The most common treatment for patients with early-stage prostate cancer is androgen-deprivation therapy (ADT). ADT has multiple adverse effects, including decreased quality of life, decreased lean mass and muscle strength, osteoporosis, and metabolic syndrome (MS). The later includes the early onset of sarcopenic obesity and insulin resistance, while longer duration of ADT is associated with diabetes, and dyslipidemia. Cardiovascular disease has been recognized as the competing risk and the second cause of mortality in men with prostate cancer. Moderate physical exercise can reverse muscle loss, and improve general health of patients undergoing ADT. Studies in prostate cancer patients also demonstrated that intensive lifestyle changes, including a low-fat diet (LFD), can slow the progression of prostate cancer, but the benefits of a diet restriction for reducing MS and obesity in ADT patients are unknown. Thus, the goal of the present proposal is to further our understanding of the ADT-related MS and establish the effects of dietary fats on the progression and reversal of MS in non-human primates (NHP;rhesus macaques). Similar to humans, caloric excess in rhesus monkeys brought about by a high fat diet (HFD) leads to obesity and insulin resistance, while caloric restriction results in improved insulin sensitivity, and decreased body fat. Because animals can be age- matched, kept on controlled diets, and exposed to the same physical environment, this approach eliminates the variability due to possible confounding differences in diet, lifestyle, and previous medical history seen in human patients. We hypothesize that consumption of a HFD exaggerates the negative effects of ADT on white adipose tissue (WAT) function, leading to the development of MS and obesity in prostate cancer patients and that dietary fat restriction can reverse ADT-induced MS. To test this hypothesis, we will determine whether surgical castration of middle-aged males increases the risk and the magnitude of HFD- induced insulin resistance and obesity. To determine if dietary restriction can eliminate or reduce the metabolic side effects of ADT, intact and castrated animals on a HFD will be switched to a calorie-restricted diet low in saturated fats. Changes in energy balance, cytokine levels, insulin sensitivity, and body composition will be monitored in a longitudinal fashion, and the metabolic function of subcutaneous and visceral WAT will be examined via longitudinal biopsies. The adverse effects of ADT result in additional mortality in prostate cancer patients and, thus, have significant public health implications. The information obtained in the proposed study will help design new strategies applicable to future human clinical trials and clinical practice. This proposal is directly related to the mission of the Natinal Institute of Nursing Research and to the mission of the National Cancer Institute to promote research related to preventive medicine and the management of side effects of conventional cancer treatment, as well as to develop complementary nutritional approaches that can improve cancer outcomes.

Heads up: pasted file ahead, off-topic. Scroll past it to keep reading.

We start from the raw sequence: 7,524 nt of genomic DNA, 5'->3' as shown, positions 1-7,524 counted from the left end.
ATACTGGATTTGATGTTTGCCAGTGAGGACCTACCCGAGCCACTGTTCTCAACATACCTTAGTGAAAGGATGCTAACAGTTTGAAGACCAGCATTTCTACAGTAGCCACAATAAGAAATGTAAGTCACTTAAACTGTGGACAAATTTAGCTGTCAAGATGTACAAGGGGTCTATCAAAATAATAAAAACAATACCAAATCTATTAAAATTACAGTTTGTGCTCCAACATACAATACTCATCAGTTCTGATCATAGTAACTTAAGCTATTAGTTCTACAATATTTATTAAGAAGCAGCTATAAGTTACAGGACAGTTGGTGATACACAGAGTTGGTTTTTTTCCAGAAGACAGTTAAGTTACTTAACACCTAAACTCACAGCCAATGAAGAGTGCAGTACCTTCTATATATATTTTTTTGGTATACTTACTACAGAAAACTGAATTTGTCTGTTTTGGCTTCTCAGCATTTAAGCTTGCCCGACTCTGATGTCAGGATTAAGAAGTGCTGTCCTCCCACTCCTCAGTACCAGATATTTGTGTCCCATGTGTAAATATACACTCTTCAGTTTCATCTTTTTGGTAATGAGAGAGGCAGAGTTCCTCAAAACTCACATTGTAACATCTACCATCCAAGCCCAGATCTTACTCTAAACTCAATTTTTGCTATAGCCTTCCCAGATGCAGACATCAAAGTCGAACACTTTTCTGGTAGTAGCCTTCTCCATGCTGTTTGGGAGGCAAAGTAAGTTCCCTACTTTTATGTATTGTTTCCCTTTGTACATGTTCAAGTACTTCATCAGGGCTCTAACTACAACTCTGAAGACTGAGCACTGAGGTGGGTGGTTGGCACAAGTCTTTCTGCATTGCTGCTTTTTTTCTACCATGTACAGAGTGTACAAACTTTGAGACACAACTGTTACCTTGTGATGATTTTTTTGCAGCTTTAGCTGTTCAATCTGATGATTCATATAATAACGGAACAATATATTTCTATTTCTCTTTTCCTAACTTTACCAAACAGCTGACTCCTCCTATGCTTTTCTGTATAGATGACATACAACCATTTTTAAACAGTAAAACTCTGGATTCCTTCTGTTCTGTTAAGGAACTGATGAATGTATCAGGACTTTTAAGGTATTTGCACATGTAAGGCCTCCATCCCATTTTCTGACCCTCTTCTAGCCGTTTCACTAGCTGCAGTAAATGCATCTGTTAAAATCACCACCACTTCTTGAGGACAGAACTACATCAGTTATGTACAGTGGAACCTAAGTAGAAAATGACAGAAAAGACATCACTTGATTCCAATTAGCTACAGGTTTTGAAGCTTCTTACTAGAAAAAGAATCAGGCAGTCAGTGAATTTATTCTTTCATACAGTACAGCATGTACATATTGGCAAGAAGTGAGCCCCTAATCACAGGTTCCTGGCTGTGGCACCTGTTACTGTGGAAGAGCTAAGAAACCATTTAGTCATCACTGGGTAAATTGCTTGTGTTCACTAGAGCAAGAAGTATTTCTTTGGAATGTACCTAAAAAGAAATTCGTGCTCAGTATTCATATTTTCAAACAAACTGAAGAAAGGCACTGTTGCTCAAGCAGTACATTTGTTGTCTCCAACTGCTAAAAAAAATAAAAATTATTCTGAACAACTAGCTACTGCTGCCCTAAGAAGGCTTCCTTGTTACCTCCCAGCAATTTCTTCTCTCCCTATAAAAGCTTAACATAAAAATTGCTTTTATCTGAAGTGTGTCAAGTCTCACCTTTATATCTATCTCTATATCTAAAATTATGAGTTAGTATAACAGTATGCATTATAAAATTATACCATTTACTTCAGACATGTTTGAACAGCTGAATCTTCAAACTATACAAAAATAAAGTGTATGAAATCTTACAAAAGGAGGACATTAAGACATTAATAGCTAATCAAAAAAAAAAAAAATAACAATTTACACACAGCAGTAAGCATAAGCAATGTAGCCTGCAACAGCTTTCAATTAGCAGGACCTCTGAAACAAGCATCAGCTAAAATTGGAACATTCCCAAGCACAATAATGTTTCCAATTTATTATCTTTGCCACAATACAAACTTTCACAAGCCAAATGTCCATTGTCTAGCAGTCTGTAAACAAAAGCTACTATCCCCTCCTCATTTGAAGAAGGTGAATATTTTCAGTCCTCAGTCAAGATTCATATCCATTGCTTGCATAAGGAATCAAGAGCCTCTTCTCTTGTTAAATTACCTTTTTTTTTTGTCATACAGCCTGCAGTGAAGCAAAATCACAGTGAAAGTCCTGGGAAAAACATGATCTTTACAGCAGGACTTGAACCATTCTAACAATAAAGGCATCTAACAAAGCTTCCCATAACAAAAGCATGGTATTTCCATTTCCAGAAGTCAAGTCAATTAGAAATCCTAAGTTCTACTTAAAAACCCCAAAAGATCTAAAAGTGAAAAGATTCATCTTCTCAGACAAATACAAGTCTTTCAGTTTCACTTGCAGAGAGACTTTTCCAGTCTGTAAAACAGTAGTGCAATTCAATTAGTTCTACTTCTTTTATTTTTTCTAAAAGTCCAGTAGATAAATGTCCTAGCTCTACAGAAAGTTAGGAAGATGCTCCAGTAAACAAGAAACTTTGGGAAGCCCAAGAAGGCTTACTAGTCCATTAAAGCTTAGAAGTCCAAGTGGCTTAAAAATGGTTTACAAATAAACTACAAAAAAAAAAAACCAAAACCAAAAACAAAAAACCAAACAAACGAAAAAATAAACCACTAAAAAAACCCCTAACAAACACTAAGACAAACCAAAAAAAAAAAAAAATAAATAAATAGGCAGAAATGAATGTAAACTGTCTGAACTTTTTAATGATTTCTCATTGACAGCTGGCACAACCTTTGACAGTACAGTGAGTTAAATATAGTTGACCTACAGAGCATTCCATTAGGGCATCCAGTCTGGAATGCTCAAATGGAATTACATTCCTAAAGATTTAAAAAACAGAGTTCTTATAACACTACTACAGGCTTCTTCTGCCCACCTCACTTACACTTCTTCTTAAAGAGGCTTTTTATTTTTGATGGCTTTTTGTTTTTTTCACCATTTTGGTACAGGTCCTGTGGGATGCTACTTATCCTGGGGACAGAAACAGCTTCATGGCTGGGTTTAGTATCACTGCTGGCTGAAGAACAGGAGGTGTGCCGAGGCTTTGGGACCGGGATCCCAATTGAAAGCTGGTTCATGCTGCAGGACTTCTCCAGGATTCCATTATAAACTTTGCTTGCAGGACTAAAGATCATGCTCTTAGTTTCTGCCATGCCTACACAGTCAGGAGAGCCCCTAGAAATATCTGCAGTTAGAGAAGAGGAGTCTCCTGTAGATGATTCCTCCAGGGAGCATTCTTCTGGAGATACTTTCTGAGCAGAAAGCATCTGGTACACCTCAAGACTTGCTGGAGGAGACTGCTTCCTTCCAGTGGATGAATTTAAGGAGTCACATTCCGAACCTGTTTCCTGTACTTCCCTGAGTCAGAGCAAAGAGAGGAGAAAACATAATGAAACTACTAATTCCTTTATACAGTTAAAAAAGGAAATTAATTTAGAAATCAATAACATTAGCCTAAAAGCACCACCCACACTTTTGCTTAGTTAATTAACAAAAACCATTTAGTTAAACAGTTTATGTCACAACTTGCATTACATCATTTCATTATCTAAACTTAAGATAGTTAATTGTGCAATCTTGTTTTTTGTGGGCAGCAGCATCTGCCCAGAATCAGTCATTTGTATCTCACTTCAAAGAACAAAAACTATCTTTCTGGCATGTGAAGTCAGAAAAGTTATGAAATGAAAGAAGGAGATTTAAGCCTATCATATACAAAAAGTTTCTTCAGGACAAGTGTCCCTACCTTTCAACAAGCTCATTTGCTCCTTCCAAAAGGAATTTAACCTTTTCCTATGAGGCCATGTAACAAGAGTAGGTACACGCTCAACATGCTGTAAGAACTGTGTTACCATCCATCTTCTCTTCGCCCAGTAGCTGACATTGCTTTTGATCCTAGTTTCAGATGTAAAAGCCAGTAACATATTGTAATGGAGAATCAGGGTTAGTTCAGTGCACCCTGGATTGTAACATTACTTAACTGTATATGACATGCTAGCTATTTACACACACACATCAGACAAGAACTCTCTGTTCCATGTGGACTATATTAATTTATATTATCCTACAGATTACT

The androgen-deprivation hormone therapy currently used to treat prostate cancer patients produces side effects that include diabetes and obesity. Using a monkey model, we will investigate if side effects can be cured by a low-calorie diet. This study will provide valuable information that can help decide if adding standard dietary therapies to androgen-reducing therapy will improve quality of life and survival in prostate cancer patients.
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